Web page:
From Grant's and Pip's Rookie Year 10 of 12 Players in 1991 Were New on Bulls
Regardless, this history shows without doubt that Scottie Pippen in no way was the sole reason for Michael Jordan winning any of his six titles.
In fact, since Pippen was a rookie averaging 7.9 points, the Bulls had switched 10 players.
Next time you are tempted to say Jordan couldn’t do it without Pippen, just remember that Jordan could not have done it without Bulls management drastically changing the entire organization, which began when Michael Jordan started yelling at his original teammates for not putting in the effort. By 1991 they were all, but Paxson, gone.
In 1987 it was Granville Waiters, Dave Corzine, Mike Brown, Brad Sellers, Charles Oakley, Darren Daye, Elston Turner, John Paxson, Michael Jordan, Gene Banks, Perry Young and Steve Colter.
In 1991 it was Cartwright, Perdue, King, Williams, Grant, Pippen, Levingston, Jordan, Hopson, Hodges, Armstrong, Paxson.
SORRY PEOPLE IT WASN'T PIPPEN IT WAS THE COMPLETELY ALTERED TEAM.
Also, remember that Pippen came into the league as a bench player, and through Michael Jordan’s determination in helping Pippen each offseason and in practice, he improved a little each year.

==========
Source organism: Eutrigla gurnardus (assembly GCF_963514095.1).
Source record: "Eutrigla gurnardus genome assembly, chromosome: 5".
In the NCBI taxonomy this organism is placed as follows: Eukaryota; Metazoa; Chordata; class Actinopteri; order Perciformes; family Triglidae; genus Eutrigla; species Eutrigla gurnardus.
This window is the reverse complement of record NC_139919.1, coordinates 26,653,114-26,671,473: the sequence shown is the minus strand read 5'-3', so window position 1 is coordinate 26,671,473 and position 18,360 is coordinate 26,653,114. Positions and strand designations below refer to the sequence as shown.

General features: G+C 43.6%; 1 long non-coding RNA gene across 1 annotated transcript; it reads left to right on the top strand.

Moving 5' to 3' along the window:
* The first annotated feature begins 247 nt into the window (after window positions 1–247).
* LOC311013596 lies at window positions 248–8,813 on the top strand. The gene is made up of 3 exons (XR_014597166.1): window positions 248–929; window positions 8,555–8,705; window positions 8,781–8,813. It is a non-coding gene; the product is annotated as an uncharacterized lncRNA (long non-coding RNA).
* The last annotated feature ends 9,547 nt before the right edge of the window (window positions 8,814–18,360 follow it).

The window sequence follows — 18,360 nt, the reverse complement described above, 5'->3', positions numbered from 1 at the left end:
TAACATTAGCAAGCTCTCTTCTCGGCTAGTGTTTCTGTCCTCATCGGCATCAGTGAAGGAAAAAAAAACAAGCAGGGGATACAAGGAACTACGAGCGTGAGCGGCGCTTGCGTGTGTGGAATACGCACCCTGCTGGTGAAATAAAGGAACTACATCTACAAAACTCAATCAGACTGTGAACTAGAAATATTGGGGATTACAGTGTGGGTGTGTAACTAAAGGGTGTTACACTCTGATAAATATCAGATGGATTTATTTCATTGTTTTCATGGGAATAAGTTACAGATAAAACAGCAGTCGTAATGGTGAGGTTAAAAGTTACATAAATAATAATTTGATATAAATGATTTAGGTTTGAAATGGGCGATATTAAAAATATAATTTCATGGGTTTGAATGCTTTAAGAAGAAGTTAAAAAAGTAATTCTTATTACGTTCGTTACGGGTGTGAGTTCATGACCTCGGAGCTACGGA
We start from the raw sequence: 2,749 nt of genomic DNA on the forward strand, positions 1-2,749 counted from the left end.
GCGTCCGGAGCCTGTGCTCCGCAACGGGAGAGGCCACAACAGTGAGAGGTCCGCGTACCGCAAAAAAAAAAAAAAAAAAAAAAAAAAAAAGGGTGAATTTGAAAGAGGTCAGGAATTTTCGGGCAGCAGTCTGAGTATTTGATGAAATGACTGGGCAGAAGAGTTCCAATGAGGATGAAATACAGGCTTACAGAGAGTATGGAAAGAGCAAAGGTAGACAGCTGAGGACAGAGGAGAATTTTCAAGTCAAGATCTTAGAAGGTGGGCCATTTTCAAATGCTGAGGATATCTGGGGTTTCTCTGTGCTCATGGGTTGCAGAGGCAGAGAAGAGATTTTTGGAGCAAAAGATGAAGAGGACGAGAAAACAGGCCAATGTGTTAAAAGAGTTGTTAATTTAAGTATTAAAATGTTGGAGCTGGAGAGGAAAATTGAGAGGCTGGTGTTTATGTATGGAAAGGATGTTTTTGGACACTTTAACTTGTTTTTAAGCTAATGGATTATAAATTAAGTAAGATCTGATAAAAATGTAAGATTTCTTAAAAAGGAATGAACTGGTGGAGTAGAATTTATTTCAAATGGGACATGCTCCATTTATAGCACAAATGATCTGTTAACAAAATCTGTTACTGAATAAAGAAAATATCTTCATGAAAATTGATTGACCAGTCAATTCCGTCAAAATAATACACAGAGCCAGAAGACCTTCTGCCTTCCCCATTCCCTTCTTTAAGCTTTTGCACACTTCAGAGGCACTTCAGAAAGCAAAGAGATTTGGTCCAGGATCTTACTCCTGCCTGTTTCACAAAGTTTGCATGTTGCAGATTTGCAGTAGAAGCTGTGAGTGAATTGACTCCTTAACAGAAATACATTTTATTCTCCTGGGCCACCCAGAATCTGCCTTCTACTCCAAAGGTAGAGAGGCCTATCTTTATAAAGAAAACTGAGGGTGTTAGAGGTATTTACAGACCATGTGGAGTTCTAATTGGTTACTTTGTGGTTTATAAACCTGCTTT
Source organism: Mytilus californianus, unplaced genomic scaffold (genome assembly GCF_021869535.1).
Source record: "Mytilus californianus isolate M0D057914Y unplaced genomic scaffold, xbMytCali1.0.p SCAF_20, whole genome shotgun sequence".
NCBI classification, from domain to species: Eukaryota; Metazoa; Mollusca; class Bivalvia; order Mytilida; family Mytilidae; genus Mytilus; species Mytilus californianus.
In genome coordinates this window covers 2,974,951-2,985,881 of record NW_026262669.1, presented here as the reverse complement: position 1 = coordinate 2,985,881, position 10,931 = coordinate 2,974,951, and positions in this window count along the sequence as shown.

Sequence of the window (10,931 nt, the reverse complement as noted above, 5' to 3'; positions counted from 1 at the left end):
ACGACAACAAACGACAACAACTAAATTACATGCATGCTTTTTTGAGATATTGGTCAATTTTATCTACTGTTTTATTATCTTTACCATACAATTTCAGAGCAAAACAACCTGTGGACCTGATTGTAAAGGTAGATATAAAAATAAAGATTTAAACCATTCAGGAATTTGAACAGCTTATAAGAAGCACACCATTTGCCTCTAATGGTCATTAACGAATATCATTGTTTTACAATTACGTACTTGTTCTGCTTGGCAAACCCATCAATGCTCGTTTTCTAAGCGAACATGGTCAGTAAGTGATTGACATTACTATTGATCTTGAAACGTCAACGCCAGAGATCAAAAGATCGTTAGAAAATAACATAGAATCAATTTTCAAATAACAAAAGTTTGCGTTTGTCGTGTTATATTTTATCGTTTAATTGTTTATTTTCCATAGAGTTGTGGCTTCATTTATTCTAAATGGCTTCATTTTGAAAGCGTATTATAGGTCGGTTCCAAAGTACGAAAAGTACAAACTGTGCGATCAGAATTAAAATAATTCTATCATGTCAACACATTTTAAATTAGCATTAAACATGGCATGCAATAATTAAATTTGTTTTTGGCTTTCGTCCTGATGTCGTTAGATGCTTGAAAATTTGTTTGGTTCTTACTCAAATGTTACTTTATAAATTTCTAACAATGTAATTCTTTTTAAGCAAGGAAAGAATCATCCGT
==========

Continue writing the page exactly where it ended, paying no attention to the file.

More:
He improved in every category that Michael Jordan had already mastered as a rookie. By the way in Kobe and Scottie's first season as a champion (2000) Shaq averaged 29.7 ppg, 13.6 rebounds, 3.8 assists and 57% from the field. In Pippen's first year as a champ Michael averaged 31.5 points, 6 rebs, 5.5 assists, 2.7 steals and 1.0 block. Both Shaq and MJ were named NBA Regular and Finals MVP and they each led the league in scoring in Kobe's and Pippen's first ever title year...and for both of them...the second and third. If Kobe and Pip don't know who was main man on the team they must not have been paying attention.
How else do you think Pippen was such a versatile small forward? He learned right off Mike and Pip's numbers were up there but he scored way less. Pip was a bad shooter usually. In all six title runs for MJ I never truly trusted Pippen on offense. MJ was the way to go for sure.
Pip was the favorite student of the greatest, but he himself came into the league as nothing special.
Jordan Inspired an Entire Generation, and Beyond; KB and SP Included
As for Kobe Bryant, isn’t it ironic that not only did he also average seven points as a rookie off the bench, but he also improved at just about the same rate that Pippen did at first?
Most ironic of all is that Kobe also essentially learned his game, as Pippen did, off the single greatest player in the history of this league.
Shaq? He was a beast on his own, and no one else in this story taught him a thing about dominating games or winning titles.